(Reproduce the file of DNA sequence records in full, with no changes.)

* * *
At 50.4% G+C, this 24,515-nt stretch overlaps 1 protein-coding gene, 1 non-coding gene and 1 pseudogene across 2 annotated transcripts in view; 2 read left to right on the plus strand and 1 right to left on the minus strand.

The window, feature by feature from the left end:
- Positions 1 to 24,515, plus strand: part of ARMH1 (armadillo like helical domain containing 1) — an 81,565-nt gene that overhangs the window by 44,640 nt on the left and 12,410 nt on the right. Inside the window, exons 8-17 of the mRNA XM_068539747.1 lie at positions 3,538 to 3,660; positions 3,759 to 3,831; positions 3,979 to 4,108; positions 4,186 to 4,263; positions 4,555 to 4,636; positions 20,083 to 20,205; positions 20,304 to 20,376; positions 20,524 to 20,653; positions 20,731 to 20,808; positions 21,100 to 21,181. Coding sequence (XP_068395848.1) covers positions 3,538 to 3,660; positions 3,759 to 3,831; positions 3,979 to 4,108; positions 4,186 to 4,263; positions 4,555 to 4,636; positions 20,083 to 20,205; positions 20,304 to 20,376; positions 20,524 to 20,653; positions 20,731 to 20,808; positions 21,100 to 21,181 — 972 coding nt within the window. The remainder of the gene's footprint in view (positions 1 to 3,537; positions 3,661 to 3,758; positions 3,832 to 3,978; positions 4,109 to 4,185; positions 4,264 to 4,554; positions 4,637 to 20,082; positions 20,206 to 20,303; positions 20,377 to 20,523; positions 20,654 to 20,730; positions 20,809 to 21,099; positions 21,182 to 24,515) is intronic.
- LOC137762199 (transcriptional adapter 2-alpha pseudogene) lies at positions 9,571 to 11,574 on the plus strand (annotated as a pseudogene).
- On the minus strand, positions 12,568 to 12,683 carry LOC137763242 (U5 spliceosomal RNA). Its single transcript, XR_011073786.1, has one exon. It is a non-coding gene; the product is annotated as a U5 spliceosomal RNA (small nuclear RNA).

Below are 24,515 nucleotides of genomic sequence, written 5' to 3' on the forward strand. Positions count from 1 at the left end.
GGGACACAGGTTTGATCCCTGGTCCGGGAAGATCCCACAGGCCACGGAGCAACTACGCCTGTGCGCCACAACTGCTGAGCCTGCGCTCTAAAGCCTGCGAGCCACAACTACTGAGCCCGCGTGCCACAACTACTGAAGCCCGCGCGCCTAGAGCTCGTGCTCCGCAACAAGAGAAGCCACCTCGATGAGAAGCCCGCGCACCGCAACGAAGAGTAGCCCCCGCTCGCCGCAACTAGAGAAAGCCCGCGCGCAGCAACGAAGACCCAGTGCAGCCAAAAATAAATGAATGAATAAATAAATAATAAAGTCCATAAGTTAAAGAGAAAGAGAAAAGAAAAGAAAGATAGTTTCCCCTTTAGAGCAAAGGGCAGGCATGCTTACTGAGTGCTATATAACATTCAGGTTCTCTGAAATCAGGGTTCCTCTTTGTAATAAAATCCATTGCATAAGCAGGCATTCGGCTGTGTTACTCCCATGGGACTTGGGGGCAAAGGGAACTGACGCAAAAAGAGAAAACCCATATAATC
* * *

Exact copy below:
At 50.4% G+C, this 24,515-nt stretch overlaps 1 protein-coding gene, 1 non-coding gene and 1 pseudogene across 2 annotated transcripts in view; 2 read left to right on the plus strand and 1 right to left on the minus strand.

The window, feature by feature from the left end:
- Positions 1 to 24,515, plus strand: part of ARMH1 (armadillo like helical domain containing 1) — an 81,565-nt gene that overhangs the window by 44,640 nt on the left and 12,410 nt on the right. Inside the window, exons 8-17 of the mRNA XM_068539747.1 lie at positions 3,538 to 3,660; positions 3,759 to 3,831; positions 3,979 to 4,108; positions 4,186 to 4,263; positions 4,555 to 4,636; positions 20,083 to 20,205; positions 20,304 to 20,376; positions 20,524 to 20,653; positions 20,731 to 20,808; positions 21,100 to 21,181. Coding sequence (XP_068395848.1) covers positions 3,538 to 3,660; positions 3,759 to 3,831; positions 3,979 to 4,108; positions 4,186 to 4,263; positions 4,555 to 4,636; positions 20,083 to 20,205; positions 20,304 to 20,376; positions 20,524 to 20,653; positions 20,731 to 20,808; positions 21,100 to 21,181 — 972 coding nt within the window. The remainder of the gene's footprint in view (positions 1 to 3,537; positions 3,661 to 3,758; positions 3,832 to 3,978; positions 4,109 to 4,185; positions 4,264 to 4,554; positions 4,637 to 20,082; positions 20,206 to 20,303; positions 20,377 to 20,523; positions 20,654 to 20,730; positions 20,809 to 21,099; positions 21,182 to 24,515) is intronic.
- LOC137762199 (transcriptional adapter 2-alpha pseudogene) lies at positions 9,571 to 11,574 on the plus strand (annotated as a pseudogene).
- On the minus strand, positions 12,568 to 12,683 carry LOC137763242 (U5 spliceosomal RNA). Its single transcript, XR_011073786.1, has one exon. It is a non-coding gene; the product is annotated as a U5 spliceosomal RNA (small nuclear RNA).

Below are 24,515 nucleotides of genomic sequence, written 5' to 3' on the forward strand. Positions count from 1 at the left end.
GGGACACAGGTTTGATCCCTGGTCCGGGAAGATCCCACAGGCCACGGAGCAACTACGCCTGTGCGCCACAACTGCTGAGCCTGCGCTCTAAAGCCTGCGAGCCACAACTACTGAGCCCGCGTGCCACAACTACTGAAGCCCGCGCGCCTAGAGCTCGTGCTCCGCAACAAGAGAAGCCACCTCGATGAGAAGCCCGCGCACCGCAACGAAGAGTAGCCCCCGCTCGCCGCAACTAGAGAAAGCCCGCGCGCAGCAACGAAGACCCAGTGCAGCCAAAAATAAATGAATGAATAAATAAATAATAAAGTCCATAAGTTAAAGAGAAAGAGAAAAGAAAAGAAAGATAGTTTCCCCTTTAGAGCAAAGGGCAGGCATGCTTACTGAGTGCTATATAACATTCAGGTTCTCTGAAATCAGGGTTCCTCTTTGTAATAAAATCCATTGCATAAGCAGGCATTCGGCTGTGTTACTCCCATGGGACTTGGGGGCAAAGGGAACTGACGCAAAAAGAGAAAACCCATATAATC